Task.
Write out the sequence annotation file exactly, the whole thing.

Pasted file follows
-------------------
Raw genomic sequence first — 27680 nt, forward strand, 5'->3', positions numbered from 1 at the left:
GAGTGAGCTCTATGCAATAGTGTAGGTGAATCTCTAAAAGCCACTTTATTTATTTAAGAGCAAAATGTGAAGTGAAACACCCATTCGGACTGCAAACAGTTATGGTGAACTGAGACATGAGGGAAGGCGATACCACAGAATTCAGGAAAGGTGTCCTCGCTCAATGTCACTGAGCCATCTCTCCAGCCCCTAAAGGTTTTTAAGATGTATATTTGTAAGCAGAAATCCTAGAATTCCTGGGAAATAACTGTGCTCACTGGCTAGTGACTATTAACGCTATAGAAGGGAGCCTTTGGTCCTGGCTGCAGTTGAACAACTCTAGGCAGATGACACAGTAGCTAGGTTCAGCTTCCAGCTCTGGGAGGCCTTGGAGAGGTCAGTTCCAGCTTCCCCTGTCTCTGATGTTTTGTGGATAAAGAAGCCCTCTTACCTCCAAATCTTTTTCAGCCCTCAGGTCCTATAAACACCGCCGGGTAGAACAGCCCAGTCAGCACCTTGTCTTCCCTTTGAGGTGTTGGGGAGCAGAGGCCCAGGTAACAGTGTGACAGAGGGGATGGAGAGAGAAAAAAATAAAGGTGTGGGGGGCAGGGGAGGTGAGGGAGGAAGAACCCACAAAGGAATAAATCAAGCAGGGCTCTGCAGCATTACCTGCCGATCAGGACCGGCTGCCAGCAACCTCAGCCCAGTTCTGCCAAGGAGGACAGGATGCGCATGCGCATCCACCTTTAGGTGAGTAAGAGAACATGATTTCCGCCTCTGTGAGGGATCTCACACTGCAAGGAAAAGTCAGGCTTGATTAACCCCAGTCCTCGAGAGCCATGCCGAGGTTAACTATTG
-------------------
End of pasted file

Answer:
Raw genomic sequence first — 27680 nt, forward strand, 5'->3', positions numbered from 1 at the left:
GAGTGAGCTCTATGCAATAGTGTAGGTGAATCTCTAAAAGCCACTTTATTTATTTAAGAGCAAAATGTGAAGTGAAACACCCATTCGGACTGCAAACAGTTATGGTGAACTGAGACATGAGGGAAGGCGATACCACAGAATTCAGGAAAGGTGTCCTCGCTCAATGTCACTGAGCCATCTCTCCAGCCCCTAAAGGTTTTTAAGATGTATATTTGTAAGCAGAAATCCTAGAATTCCTGGGAAATAACTGTGCTCACTGGCTAGTGACTATTAACGCTATAGAAGGGAGCCTTTGGTCCTGGCTGCAGTTGAACAACTCTAGGCAGATGACACAGTAGCTAGGTTCAGCTTCCAGCTCTGGGAGGCCTTGGAGAGGTCAGTTCCAGCTTCCCCTGTCTCTGATGTTTTGTGGATAAAGAAGCCCTCTTACCTCCAAATCTTTTTCAGCCCTCAGGTCCTATAAACACCGCCGGGTAGAACAGCCCAGTCAGCACCTTGTCTTCCCTTTGAGGTGTTGGGGAGCAGAGGCCCAGGTAACAGTGTGACAGAGGGGATGGAGAGAGAAAAAAATAAAGGTGTGGGGGGCAGGGGAGGTGAGGGAGGAAGAACCCACAAAGGAATAAATCAAGCAGGGCTCTGCAGCATTACCTGCCGATCAGGACCGGCTGCCAGCAACCTCAGCCCAGTTCTGCCAAGGAGGACAGGATGCGCATGCGCATCCACCTTTAGGTGAGTAAGAGAACATGATTTCCGCCTCTGTGAGGGATCTCACACTGCAAGGAAAAGTCAGGCTTGATTAACCCCAGTCCTCGAGAGCCATGCCGAGGTTAACTATTG